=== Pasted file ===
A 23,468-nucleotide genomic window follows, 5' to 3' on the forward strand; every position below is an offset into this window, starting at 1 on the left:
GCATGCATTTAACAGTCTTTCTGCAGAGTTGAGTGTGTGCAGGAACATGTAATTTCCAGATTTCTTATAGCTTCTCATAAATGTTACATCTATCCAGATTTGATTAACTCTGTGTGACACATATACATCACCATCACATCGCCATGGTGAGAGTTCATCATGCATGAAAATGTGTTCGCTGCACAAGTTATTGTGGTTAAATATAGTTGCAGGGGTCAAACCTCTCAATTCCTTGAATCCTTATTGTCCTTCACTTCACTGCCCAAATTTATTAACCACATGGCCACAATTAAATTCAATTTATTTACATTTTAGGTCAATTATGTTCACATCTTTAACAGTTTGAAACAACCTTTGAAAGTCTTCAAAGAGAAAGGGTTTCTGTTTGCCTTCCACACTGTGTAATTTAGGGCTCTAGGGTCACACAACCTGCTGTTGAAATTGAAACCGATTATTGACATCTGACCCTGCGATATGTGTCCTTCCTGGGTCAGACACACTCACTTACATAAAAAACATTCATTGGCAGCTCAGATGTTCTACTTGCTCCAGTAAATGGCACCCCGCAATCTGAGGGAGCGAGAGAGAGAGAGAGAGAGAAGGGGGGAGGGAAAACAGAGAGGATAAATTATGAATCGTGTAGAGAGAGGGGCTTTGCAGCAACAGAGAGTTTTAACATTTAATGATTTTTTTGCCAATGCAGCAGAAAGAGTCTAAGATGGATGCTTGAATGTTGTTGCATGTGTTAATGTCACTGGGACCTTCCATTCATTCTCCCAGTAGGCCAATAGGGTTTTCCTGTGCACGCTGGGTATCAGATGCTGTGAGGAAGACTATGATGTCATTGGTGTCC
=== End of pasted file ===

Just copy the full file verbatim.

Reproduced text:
A 23,468-nucleotide genomic window follows, 5' to 3' on the forward strand; every position below is an offset into this window, starting at 1 on the left:
GCATGCATTTAACAGTCTTTCTGCAGAGTTGAGTGTGTGCAGGAACATGTAATTTCCAGATTTCTTATAGCTTCTCATAAATGTTACATCTATCCAGATTTGATTAACTCTGTGTGACACATATACATCACCATCACATCGCCATGGTGAGAGTTCATCATGCATGAAAATGTGTTCGCTGCACAAGTTATTGTGGTTAAATATAGTTGCAGGGGTCAAACCTCTCAATTCCTTGAATCCTTATTGTCCTTCACTTCACTGCCCAAATTTATTAACCACATGGCCACAATTAAATTCAATTTATTTACATTTTAGGTCAATTATGTTCACATCTTTAACAGTTTGAAACAACCTTTGAAAGTCTTCAAAGAGAAAGGGTTTCTGTTTGCCTTCCACACTGTGTAATTTAGGGCTCTAGGGTCACACAACCTGCTGTTGAAATTGAAACCGATTATTGACATCTGACCCTGCGATATGTGTCCTTCCTGGGTCAGACACACTCACTTACATAAAAAACATTCATTGGCAGCTCAGATGTTCTACTTGCTCCAGTAAATGGCACCCCGCAATCTGAGGGAGCGAGAGAGAGAGAGAGAGAGAAGGGGGGAGGGAAAACAGAGAGGATAAATTATGAATCGTGTAGAGAGAGGGGCTTTGCAGCAACAGAGAGTTTTAACATTTAATGATTTTTTTGCCAATGCAGCAGAAAGAGTCTAAGATGGATGCTTGAATGTTGTTGCATGTGTTAATGTCACTGGGACCTTCCATTCATTCTCCCAGTAGGCCAATAGGGTTTTCCTGTGCACGCTGGGTATCAGATGCTGTGAGGAAGACTATGATGTCATTGGTGTCC